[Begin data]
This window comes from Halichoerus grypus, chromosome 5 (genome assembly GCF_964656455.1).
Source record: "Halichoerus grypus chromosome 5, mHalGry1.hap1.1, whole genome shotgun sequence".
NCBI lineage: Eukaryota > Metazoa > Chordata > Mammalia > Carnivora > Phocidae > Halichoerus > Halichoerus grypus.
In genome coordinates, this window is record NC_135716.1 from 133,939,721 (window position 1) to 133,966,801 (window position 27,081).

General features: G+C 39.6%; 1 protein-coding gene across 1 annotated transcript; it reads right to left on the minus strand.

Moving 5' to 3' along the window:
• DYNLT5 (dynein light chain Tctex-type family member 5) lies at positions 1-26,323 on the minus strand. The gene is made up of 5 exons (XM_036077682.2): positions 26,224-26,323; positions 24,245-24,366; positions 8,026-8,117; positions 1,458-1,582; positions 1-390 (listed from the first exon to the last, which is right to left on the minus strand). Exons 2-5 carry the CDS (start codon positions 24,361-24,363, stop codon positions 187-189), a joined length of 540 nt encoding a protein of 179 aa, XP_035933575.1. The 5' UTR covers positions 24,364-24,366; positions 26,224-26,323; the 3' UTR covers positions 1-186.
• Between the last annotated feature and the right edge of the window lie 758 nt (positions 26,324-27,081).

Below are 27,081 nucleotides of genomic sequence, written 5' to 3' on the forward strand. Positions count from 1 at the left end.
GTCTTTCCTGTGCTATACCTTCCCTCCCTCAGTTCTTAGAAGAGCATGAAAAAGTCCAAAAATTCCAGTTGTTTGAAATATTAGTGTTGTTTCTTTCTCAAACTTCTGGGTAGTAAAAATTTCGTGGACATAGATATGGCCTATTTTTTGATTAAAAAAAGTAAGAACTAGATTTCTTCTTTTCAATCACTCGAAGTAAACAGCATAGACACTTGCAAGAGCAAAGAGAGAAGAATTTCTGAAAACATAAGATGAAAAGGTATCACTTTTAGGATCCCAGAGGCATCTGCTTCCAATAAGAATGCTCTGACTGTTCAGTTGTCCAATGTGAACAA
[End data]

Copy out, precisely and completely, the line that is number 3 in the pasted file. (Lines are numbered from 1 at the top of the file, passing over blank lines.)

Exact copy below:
NCBI lineage: Eukaryota > Metazoa > Chordata > Mammalia > Carnivora > Phocidae > Halichoerus > Halichoerus grypus.